It would be interesting to track this process down to see how much we are abusing it, but I guess the only thing we can do is to train to immediate action. Thanks for another great post.
"What gets measured, gets managed." - Peter Drucker
There is so much power in this quote. If you've never tracked yourself, you don't even know how much power there is in tracking. I couldn't even explain it adequately. You wouldn't believe me. You'd think I was exaggerating. The simple act of paying attention to something will cause you to make connections you never did before, and you'll improve the those areas - almost without any extra effort.
I'm not a believer in "free lunch" and I don't think the universe vibrates things to you just by thinking about them. But the closest thing to a free lunch getting vibrated to you by the universe is writing things down as they happen.
Before I go any further, I need to give you one piece of advice - start small and build up, so you don't overwhelm yourself. This is just being pragmatic. You want to scale up gradually, as I wrote up in "The Evolution of My Time/Habit/Life Tracking." You want to build small wins, lock them so they become automatic, and then expand.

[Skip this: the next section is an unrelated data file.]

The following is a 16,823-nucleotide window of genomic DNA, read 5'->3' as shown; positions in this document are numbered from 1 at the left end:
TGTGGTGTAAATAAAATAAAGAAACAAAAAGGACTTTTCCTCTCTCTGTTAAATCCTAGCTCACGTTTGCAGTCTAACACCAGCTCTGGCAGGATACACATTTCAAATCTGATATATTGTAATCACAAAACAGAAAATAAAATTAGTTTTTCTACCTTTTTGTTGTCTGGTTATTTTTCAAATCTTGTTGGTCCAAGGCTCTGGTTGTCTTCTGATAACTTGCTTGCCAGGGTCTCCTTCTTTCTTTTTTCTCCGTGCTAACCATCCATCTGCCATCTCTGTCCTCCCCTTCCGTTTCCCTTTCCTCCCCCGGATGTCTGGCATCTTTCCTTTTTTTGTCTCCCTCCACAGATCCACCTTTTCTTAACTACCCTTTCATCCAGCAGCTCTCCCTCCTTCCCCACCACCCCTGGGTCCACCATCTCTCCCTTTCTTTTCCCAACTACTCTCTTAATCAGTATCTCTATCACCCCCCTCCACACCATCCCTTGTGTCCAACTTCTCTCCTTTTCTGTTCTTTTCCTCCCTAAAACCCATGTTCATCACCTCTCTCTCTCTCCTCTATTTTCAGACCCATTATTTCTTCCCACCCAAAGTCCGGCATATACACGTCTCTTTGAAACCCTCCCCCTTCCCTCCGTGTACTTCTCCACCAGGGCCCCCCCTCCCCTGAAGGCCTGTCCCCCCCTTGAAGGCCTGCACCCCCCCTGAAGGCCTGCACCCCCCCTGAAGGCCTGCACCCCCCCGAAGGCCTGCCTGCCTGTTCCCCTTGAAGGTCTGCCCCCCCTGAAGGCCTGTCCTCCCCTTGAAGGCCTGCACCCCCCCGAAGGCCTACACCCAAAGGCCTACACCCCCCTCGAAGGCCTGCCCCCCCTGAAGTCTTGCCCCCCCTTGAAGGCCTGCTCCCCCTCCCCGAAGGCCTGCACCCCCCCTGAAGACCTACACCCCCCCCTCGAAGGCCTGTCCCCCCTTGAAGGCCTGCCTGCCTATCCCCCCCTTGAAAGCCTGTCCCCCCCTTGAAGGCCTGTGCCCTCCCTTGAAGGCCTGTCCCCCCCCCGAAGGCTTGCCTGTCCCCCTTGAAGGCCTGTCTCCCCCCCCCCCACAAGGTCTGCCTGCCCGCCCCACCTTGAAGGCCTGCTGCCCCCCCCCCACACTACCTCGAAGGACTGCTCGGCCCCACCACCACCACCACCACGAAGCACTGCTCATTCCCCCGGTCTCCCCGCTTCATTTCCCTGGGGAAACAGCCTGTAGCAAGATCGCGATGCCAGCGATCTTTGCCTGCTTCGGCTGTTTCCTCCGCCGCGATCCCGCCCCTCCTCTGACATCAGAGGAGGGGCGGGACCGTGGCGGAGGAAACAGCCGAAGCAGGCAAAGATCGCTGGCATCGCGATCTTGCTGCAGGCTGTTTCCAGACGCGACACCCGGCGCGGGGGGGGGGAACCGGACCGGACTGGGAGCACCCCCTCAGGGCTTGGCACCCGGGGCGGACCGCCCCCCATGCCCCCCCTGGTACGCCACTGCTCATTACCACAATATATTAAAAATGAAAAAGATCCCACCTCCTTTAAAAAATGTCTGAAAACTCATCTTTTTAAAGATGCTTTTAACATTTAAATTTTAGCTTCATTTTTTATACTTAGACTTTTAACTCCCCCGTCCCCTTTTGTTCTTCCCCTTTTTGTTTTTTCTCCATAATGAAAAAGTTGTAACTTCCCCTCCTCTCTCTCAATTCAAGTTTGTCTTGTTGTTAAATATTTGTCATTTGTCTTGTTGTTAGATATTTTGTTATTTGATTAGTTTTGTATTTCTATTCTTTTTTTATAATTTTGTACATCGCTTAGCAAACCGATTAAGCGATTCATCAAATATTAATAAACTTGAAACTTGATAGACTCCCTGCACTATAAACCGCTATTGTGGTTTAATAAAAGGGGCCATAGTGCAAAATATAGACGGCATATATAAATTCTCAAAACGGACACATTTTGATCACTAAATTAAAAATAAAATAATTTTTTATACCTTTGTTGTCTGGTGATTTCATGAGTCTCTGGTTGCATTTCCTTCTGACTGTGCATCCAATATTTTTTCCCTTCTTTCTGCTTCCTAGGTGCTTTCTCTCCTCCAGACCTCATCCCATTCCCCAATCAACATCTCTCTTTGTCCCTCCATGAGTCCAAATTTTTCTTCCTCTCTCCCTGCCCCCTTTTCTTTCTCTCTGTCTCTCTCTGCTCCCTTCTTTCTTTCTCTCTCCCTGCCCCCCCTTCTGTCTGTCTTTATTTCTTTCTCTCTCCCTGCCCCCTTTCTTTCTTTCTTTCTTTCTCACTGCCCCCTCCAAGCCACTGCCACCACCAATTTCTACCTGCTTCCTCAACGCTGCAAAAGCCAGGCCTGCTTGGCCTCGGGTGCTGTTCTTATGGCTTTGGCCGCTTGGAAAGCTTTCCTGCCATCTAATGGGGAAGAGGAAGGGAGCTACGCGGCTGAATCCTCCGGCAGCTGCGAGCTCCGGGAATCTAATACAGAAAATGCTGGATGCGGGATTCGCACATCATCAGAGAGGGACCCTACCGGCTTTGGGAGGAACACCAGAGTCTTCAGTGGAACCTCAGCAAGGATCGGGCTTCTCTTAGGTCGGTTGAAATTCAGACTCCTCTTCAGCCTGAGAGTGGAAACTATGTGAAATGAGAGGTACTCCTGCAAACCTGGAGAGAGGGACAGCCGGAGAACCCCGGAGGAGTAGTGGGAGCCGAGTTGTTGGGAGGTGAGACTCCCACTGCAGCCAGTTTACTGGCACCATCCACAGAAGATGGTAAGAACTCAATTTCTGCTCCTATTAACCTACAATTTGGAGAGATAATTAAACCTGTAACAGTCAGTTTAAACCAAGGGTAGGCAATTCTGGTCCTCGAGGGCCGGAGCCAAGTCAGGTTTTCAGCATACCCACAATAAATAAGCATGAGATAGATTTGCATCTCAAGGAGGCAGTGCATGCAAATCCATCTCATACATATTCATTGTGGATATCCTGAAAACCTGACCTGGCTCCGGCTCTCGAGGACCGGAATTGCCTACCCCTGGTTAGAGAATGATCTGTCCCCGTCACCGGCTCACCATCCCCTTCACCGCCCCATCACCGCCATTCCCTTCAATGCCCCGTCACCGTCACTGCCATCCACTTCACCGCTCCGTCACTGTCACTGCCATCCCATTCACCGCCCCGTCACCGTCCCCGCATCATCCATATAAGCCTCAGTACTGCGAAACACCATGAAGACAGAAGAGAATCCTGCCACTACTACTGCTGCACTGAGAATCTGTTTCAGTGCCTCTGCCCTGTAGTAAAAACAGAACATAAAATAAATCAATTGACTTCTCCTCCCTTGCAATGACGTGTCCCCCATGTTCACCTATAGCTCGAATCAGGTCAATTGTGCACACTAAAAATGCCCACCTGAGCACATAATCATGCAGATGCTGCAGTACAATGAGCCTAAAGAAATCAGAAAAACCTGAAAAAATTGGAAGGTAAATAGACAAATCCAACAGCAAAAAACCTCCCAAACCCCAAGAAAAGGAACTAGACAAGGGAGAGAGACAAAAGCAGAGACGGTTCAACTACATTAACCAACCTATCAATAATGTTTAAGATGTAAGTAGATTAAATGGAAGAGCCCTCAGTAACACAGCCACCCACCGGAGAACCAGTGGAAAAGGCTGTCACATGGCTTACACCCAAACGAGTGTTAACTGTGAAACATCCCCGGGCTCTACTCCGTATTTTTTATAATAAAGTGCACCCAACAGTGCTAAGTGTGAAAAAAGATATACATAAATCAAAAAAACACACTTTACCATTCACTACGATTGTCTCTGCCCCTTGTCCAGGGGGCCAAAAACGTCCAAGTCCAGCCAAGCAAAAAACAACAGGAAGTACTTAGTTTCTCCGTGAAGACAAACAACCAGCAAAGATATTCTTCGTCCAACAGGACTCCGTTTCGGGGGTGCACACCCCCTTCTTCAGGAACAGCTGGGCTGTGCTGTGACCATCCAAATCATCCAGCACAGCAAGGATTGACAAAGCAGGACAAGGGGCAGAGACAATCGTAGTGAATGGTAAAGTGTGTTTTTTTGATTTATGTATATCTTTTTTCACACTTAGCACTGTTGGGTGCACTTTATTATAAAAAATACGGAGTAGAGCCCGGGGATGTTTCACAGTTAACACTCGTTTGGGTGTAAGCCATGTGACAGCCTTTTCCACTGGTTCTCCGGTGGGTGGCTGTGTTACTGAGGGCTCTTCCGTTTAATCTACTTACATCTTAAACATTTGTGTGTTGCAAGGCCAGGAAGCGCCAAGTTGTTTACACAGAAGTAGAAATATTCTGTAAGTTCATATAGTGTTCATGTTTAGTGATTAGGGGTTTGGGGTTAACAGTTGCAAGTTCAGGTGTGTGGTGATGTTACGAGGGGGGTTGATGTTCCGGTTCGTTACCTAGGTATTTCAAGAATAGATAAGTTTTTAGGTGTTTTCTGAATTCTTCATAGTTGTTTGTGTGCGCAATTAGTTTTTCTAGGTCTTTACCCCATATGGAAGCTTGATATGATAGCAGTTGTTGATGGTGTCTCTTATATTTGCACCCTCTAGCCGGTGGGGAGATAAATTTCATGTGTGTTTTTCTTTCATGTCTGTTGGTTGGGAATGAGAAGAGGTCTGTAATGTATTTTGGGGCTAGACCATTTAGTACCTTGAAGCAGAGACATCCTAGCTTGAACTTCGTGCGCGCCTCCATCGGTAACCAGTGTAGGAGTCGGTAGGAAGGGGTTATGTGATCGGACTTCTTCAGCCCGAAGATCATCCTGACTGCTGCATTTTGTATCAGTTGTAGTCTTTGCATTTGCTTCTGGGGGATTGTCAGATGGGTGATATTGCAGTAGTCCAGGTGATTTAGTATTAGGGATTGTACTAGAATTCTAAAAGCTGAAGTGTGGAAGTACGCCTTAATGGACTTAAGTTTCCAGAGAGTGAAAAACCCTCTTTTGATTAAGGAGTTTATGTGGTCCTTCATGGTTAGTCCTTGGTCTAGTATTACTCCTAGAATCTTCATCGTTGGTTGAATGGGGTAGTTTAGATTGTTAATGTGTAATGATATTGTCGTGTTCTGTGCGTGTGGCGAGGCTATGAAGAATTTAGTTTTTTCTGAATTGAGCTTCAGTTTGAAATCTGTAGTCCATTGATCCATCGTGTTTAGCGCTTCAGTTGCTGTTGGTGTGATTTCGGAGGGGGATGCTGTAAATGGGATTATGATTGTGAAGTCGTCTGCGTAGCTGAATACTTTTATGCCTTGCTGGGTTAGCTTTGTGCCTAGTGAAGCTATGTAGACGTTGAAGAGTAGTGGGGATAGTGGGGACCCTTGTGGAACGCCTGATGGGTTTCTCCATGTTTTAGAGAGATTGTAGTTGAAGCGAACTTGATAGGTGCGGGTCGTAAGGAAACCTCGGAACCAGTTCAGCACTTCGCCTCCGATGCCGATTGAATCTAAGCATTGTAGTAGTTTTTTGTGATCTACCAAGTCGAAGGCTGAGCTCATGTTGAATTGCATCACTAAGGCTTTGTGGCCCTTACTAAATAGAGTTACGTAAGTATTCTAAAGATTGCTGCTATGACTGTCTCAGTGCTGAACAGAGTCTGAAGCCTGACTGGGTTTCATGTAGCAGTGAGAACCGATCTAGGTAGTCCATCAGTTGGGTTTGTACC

I'd have a hard time convincing you of the power of tracking, so I'll just show you. I fill this out every single day.
There are many days when I feel that I am perhaps not at my best. After some trial and error with diet and exercise, I came to the conclusion that my dog was actually to blame - he’s old and he has to pee every three hours, which makes for consistently dreadful sleep. This past weekend, though, I got a glimpse into the kind of tiredness that I think many people often complain about. I’m talking absolute lethargy here. I’m talking bone-crushing fatigue.
Last Friday, Saturday and Sunday Saint Paul celebrated the Spring edition its semi-annual Art Crawl - a huge art festival that draws over 300 artists and around 20,000 visitors. I was the coordinator for our building, which hosted 40 artists. While that was stressful and a lot of work, it wasn’t what wore me out so badly.
What really made me feel like a zombie was three days of sitting on a stool eating bad food and not exercising. I ate cookies, Thai food, pizza and more Thai food. I drank coffee or tea constantly from waking until 3 or 4 pm, and then I drank one or two beers every evening. I squeaked in a single 3-mile run on the first morning of the Crawl, but did no other exercise the whole weekend. By Monday morning, I felt like I’d been hit by a truck.
I was so tired, the thought of getting out of bed almost made me cry. My muscles and joints ached. Doing laundry was monumentally challenging, and exercise seemed utterly impossible. Fortunately, the last of the Scotcheroos were eaten up by noon, and a week’s-worth of healthy meals was planned. At 6 pm, I forced myself onto the elliptical machine and slogged out 45 minutes at a moderately-low effort. Immediately, I felt better.